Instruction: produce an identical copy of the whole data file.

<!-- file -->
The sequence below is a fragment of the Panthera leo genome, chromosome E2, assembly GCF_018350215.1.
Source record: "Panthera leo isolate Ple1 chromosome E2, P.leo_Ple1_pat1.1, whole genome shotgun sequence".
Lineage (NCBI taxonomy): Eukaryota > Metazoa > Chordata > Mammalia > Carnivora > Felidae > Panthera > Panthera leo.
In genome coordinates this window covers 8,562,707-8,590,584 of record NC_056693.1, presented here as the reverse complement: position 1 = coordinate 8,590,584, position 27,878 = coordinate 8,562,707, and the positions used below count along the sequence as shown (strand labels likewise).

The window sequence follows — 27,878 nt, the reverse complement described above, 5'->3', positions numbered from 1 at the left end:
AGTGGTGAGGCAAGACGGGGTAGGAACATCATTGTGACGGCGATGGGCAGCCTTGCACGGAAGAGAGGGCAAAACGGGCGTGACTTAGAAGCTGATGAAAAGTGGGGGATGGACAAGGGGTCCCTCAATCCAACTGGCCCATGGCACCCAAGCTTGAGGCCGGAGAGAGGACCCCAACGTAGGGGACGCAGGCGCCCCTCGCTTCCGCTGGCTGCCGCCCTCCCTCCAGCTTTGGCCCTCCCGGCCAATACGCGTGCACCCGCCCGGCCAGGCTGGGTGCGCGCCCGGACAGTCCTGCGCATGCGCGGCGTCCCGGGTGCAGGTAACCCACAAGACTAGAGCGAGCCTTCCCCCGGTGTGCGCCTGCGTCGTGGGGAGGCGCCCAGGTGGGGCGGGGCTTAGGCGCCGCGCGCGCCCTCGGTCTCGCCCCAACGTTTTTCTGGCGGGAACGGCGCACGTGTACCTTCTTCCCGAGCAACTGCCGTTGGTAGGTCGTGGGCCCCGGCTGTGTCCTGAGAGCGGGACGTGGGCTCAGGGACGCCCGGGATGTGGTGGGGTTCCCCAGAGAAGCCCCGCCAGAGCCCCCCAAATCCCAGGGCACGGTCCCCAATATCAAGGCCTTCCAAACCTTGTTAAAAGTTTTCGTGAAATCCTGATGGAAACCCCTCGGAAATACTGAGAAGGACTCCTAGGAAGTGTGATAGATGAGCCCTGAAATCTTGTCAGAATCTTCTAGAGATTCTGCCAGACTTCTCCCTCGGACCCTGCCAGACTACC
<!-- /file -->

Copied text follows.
The sequence below is a fragment of the Panthera leo genome, chromosome E2, assembly GCF_018350215.1.
Source record: "Panthera leo isolate Ple1 chromosome E2, P.leo_Ple1_pat1.1, whole genome shotgun sequence".
Lineage (NCBI taxonomy): Eukaryota > Metazoa > Chordata > Mammalia > Carnivora > Felidae > Panthera > Panthera leo.
In genome coordinates this window covers 8,562,707-8,590,584 of record NC_056693.1, presented here as the reverse complement: position 1 = coordinate 8,590,584, position 27,878 = coordinate 8,562,707, and the positions used below count along the sequence as shown (strand labels likewise).

The window sequence follows — 27,878 nt, the reverse complement described above, 5'->3', positions numbered from 1 at the left end:
AGTGGTGAGGCAAGACGGGGTAGGAACATCATTGTGACGGCGATGGGCAGCCTTGCACGGAAGAGAGGGCAAAACGGGCGTGACTTAGAAGCTGATGAAAAGTGGGGGATGGACAAGGGGTCCCTCAATCCAACTGGCCCATGGCACCCAAGCTTGAGGCCGGAGAGAGGACCCCAACGTAGGGGACGCAGGCGCCCCTCGCTTCCGCTGGCTGCCGCCCTCCCTCCAGCTTTGGCCCTCCCGGCCAATACGCGTGCACCCGCCCGGCCAGGCTGGGTGCGCGCCCGGACAGTCCTGCGCATGCGCGGCGTCCCGGGTGCAGGTAACCCACAAGACTAGAGCGAGCCTTCCCCCGGTGTGCGCCTGCGTCGTGGGGAGGCGCCCAGGTGGGGCGGGGCTTAGGCGCCGCGCGCGCCCTCGGTCTCGCCCCAACGTTTTTCTGGCGGGAACGGCGCACGTGTACCTTCTTCCCGAGCAACTGCCGTTGGTAGGTCGTGGGCCCCGGCTGTGTCCTGAGAGCGGGACGTGGGCTCAGGGACGCCCGGGATGTGGTGGGGTTCCCCAGAGAAGCCCCGCCAGAGCCCCCCAAATCCCAGGGCACGGTCCCCAATATCAAGGCCTTCCAAACCTTGTTAAAAGTTTTCGTGAAATCCTGATGGAAACCCCTCGGAAATACTGAGAAGGACTCCTAGGAAGTGTGATAGATGAGCCCTGAAATCTTGTCAGAATCTTCTAGAGATTCTGCCAGACTTCTCCCTCGGACCCTGCCAGACTACC